The Beat

The Beat

Martina Santos 26 (left) hosts Nieves Gomez as an exchange student from Madrid.
Meet Nieves Gomez
May 27, 2024

Carrollton’s Aladdin, better late than never



Committed to, “The show must go on,” drama teacher Mrs. Rodriguez puts on Aladdin the Musical – almost two years in the making.

Auditions for Aladdin the Musical began in November, 2019 with a performance planned for March 26 and 27. However, with the COVID pandemic starting to take hold, on March 15 Carrollton went virtual and Aladdin was cancelled.  

The 2020-2021 school year began virtually, but with CDC recommended safety measures in place, Carrollton returned to in-school learning. Mrs. Rodriguez, the upper school performing arts teacher and director of Aladdin, seeing the opportunity, asked the administration for permission to put on the play while following COVID guidelines. Carrollton agreed, and she jumped at the chance to put on the play. And so rehearsals began.

“The school was very supportive, however, the stipulation was the play had to be performed outdoors. Studies made it clear that singing indoors was not safe which is the reason we were unable to perform in the Convocation Center,” wrote Mrs. Rodriguez. Despite this she was grateful, only 5 seniors from last year needed to be replaced. Mrs. Rodriguez continued, “The real challenge came when we started rehearsals this year and a number of current students dropped out of the show. I went from a cast of 33 to a cast of 21. I had 3 additional students who stepped up and took on the roles of the guards. I also recast some roles, reworked the script, and adjusted the blocking and choreography to make up for the difference.” Losing about 36 percent of her cast, Mrs. Rodriguez remained determined and did not let that dampen her spirit. 

During rehearsals, COVID made setbacks unavoidable. Mrs. Rodriguez wrote, “I was very concerned about the safety of the actors and the adults since we were working in close proximity to each other. The actors also had to sing and dance with masks on, which was not easy on them.” Singers had to practice outside and backstage gatherings were omitted.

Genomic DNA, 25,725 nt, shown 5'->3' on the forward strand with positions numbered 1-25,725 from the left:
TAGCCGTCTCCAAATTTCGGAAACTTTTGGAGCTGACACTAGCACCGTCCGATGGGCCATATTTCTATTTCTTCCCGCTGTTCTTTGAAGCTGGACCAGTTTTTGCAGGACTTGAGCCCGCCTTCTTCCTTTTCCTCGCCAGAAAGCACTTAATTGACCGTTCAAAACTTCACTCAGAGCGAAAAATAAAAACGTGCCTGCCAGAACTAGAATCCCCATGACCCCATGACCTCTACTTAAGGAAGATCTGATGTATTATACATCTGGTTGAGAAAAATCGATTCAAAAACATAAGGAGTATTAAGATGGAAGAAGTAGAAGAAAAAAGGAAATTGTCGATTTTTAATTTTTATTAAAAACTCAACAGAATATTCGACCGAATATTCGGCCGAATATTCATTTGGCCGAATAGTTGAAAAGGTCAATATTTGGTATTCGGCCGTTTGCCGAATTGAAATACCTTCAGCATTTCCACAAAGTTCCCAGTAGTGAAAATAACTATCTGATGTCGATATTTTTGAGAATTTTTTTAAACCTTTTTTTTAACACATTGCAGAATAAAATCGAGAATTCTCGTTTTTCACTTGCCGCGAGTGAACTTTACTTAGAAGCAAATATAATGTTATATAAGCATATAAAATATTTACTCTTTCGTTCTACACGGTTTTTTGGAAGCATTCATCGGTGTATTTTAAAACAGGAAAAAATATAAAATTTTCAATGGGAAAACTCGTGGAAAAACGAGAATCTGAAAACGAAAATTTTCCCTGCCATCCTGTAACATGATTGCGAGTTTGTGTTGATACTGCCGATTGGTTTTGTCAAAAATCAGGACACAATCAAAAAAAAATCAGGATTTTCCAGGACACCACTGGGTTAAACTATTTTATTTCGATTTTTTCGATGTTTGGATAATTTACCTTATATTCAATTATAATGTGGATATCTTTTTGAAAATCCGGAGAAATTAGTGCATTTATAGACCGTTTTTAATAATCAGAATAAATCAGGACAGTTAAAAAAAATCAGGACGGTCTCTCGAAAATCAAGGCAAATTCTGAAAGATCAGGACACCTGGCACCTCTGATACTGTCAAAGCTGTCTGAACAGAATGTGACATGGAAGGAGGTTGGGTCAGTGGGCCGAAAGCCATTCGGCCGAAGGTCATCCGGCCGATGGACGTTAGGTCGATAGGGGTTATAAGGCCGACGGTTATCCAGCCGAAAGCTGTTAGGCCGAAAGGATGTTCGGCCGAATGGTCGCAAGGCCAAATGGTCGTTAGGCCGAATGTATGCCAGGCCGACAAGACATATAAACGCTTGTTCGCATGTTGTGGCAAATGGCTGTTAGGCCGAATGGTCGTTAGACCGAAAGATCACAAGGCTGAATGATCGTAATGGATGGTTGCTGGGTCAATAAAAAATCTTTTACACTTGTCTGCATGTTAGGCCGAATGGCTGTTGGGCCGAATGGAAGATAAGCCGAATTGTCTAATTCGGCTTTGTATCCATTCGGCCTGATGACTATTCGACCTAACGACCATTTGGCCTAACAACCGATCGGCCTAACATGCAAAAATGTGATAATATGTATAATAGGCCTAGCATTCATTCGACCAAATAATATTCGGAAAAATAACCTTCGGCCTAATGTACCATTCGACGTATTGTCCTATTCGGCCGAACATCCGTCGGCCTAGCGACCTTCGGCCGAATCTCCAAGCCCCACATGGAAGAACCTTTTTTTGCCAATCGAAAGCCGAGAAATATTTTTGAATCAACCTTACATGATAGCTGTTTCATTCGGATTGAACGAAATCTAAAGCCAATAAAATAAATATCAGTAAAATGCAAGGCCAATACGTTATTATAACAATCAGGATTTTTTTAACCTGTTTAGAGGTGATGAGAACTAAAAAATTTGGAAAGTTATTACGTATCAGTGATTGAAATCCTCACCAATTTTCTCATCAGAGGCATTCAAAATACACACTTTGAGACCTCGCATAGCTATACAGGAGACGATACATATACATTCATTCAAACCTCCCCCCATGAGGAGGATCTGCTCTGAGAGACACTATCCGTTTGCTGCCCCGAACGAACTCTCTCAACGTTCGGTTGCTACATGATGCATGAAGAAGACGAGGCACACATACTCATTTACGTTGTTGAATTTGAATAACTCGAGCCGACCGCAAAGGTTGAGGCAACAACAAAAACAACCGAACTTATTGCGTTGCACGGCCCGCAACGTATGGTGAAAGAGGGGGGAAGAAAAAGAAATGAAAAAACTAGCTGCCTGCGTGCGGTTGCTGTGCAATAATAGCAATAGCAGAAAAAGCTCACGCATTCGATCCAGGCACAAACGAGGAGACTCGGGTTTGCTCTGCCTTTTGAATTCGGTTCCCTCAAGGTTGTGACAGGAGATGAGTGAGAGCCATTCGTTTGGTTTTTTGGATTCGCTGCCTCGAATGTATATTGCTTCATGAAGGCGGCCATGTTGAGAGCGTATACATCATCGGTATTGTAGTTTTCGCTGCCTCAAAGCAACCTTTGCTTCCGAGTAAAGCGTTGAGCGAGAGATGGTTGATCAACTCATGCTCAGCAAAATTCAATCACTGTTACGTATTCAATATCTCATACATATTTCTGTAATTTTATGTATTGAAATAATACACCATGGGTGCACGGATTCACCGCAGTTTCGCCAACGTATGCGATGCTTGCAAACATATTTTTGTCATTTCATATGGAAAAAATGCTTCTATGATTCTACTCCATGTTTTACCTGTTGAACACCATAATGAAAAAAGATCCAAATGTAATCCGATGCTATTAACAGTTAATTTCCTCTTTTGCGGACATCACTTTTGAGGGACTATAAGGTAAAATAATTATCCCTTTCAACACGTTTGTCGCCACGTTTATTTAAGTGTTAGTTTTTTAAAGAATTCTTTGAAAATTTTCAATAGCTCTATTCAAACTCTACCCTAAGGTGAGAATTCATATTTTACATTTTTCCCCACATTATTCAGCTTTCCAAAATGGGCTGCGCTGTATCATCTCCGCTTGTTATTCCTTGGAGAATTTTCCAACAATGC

Kayla Novas ‘21, cast as Jafar, wrote, “Of course, we had to distance, but I felt like everything was higher stakes. Everyone was more stressed, especially with a few cast members coming in close contact with COVID.  Because the show was nearly finished when we stopped for quarantine last year, rehearsals this year were to brush off the dust and reblock scenes to be outdoor-adapted. I loved being able to perform in Aladdin, but after COVID, rehearsals lacked the spontaneity, excitement, and escape from stressful reality rehearsal once provided.” 

Mrs. Rodriguez continued, “There were a number of challenges. Where to put the stage and the audience was an issue. The stage was quite large so we ended up having to block one of the walkways which was not ideal. We had some special effects we were planning for some of the scenes that did not work outdoors and had to be scrapped. We also had to deal with sound challenges, and we were unable to use any lighting since rigging up lights was cost prohibitive. Thank God we got lucky with the weather, but that was stressful because that is the one thing we had absolutely no control over. A positive was the play lent itself to an outdoor setting so, in the end, it all turned out well.”

Kennedy James ‘23, an audience member, shared, “I feel like the actors adjusted very well, they met the COVID guidelines by not being close to each other for a long period of time, they wore their masks, and still were able to perform an awesome show, probably one of the best.”

“Giving the students the opportunity to finally perform the show was definitely a source of joy for me. I am proud of the collaborative effort Mrs. Tepavac, Mr. Poore, and I put forth to make it happen. It was truly a monumental undertaking that I could not have done without them. I am also proud of the cast and dancers who stuck by this show and saw it through. I am proud to say we might actually be one of the few schools able to mount a full-scale production in the middle of a pandemic,” concluded Mrs. Rodriguez.

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